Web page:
Tuesday, December 15

Automatic Billing

I have to scan this. Until I get around to that (cough cough) you'll have to imagine the official letterhead that came in the mail with this cheery sentiment from the allergist's office:


If I didn't love the doctor so much, I'd be sorely tempted to send them a check for $0.00...

Tuesday, November 3

I'm baaaaaack!

It's been awhile. Perhaps you noticed and wondered, Have the planets finally aligned? Has Meg's life been filled with considerate concierges, talented tellers, and rockin' representatives? Or maybe your internal monologue isn't quite so alliterate, but the sentiment was still there?

Alas, not quite. Since I disappeared off the face of the blogosphere* I have been in the midst of divorce proceedings, single-mothering two kids, and gone back to school to so I can become a nursey. My little one, aka the Banzai Bonsai, is also a medical puzzle and keeps me on my toes. So, blogs and peesticks took a backseat. (And, pathetically, it turns out peesticks aren't so much fun when you ain't gettin' any.)

*I am so cool.

I also ditched CVS pharmacy and haven't driven through Wendy's in months, which has considerably improved my customer service situation.

But wait! There is good news! For you. I had a craptastic customer disservice day. Of the "ARE YOU FREAKING KIDDING ME?!" variety. And hey, things are finally moving forward in such a way I'm ready to get back online. So, here we go.

8 weeks ago, Bonzai Bonsai, formerly known as Peestick Baby (now 3 years old, whoa!), saw her GI doc. He ordered a particular test. Centralized Scheduling told me they were "waiting for insurance authorization" when I called to check on the status of the appointment after a few weeks.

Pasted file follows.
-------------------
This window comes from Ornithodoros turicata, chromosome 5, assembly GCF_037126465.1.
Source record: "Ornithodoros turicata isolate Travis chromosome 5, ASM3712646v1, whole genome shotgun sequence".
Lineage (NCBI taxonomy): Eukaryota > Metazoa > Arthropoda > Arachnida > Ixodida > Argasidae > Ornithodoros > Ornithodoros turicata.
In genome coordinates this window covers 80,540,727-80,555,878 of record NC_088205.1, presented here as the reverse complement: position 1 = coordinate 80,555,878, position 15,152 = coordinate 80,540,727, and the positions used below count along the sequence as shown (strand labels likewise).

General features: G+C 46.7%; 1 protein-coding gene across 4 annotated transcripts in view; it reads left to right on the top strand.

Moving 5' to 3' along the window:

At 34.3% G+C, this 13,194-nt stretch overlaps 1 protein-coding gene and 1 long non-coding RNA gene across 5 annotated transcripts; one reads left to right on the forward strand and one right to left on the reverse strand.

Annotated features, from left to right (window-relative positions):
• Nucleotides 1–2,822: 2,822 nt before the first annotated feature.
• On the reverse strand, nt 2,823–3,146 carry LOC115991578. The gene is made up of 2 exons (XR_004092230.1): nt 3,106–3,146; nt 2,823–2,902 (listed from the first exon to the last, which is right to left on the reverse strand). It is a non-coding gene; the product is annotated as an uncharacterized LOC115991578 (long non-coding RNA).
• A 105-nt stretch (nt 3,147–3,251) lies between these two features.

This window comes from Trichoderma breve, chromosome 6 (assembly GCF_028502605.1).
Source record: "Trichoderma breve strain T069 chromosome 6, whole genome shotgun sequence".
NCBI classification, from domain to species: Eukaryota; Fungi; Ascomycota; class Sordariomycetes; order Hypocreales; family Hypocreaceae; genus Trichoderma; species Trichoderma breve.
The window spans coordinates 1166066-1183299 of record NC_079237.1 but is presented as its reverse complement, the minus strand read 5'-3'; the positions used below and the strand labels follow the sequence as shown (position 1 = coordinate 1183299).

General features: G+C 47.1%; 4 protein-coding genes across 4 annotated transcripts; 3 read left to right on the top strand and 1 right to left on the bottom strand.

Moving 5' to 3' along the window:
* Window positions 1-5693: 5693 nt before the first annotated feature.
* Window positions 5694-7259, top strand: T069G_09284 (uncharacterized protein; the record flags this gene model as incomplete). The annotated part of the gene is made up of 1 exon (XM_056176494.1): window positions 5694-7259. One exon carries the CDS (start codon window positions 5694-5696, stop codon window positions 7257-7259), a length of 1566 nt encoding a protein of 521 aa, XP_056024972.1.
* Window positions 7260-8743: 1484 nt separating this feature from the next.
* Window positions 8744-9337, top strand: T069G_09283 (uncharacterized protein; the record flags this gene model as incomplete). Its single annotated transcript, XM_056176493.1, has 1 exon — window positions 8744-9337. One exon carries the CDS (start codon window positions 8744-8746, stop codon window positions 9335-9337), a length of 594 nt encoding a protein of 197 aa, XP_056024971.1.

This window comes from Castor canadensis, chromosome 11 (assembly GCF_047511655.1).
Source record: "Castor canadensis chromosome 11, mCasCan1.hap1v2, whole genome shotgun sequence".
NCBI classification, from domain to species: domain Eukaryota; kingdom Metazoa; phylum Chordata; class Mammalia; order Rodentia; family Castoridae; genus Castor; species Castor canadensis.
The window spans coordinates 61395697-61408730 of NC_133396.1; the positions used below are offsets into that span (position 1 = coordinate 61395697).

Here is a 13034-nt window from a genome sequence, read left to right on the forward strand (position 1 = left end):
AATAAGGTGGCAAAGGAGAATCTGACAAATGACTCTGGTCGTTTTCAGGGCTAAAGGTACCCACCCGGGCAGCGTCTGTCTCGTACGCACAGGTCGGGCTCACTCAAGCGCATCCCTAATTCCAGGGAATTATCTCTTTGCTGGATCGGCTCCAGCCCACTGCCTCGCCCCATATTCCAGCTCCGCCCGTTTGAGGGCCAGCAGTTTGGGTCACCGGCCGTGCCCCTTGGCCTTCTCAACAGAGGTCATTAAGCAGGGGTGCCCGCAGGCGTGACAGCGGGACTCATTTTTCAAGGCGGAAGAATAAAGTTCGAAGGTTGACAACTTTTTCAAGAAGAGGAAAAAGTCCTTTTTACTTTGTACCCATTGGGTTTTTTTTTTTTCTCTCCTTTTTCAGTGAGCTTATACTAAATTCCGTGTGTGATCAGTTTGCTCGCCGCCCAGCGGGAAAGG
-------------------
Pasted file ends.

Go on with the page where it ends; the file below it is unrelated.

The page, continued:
I had to cancel the follow-up GI appt., because the test had not yet been done. I talked to our GI nurse, who again checked on the status for us. She was told it was STILL waiting for insurance authorization (6 weeks after it was ordered.)

Since the insurance company is actually good and NEVER gives us trouble like this, I called them. And it turns out that . . .
not only did Children's never even call them in the first place, but it DOESN'T EVEN REQUIRE PRIOR AUTHORIZATION.

So then I'm hold with Children's. Centralized Scheduling told me she didn't deal with authorizations. (1. How does that make sense? and 2. IT DOESN'T MATTER BECAUSE I DON'T NEED AN AUTHORIZATION.) But she put me on hold and talked to Sandy, who referred me to Kit. They can't find the doctor's order at all. I happen to HAVE A COPY, so I know it exists. Oh, okay--- you know, "sometimes the orders get scanned into ChartMax and they forget to tell us." How wonderfully efficient of them.

Then after all that, the scheduling lady finally said, "Oh, and we can't schedule an upper GI series with small bowel follow-through. We can only schedule a regular upper GI series. You have to talk to Radiology for that."

So, to summarize:

1. My kid has waited 8 weeks for a test to be scheduled because they "needed insurance authorization."

2. That was a lie. They never called my insurance.

3. If they had bothered to call my insurance, they would have learned they didn't need to bother calling my insurance.

4. If they had bothered trying to schedule it instead of outright lying, they would have realized they couldn't find the order.

5. If they had bothered trying to schedule it instead of outright lying, they would have realized their department was not capable of scheduling it in the first place, and sent me to the right department.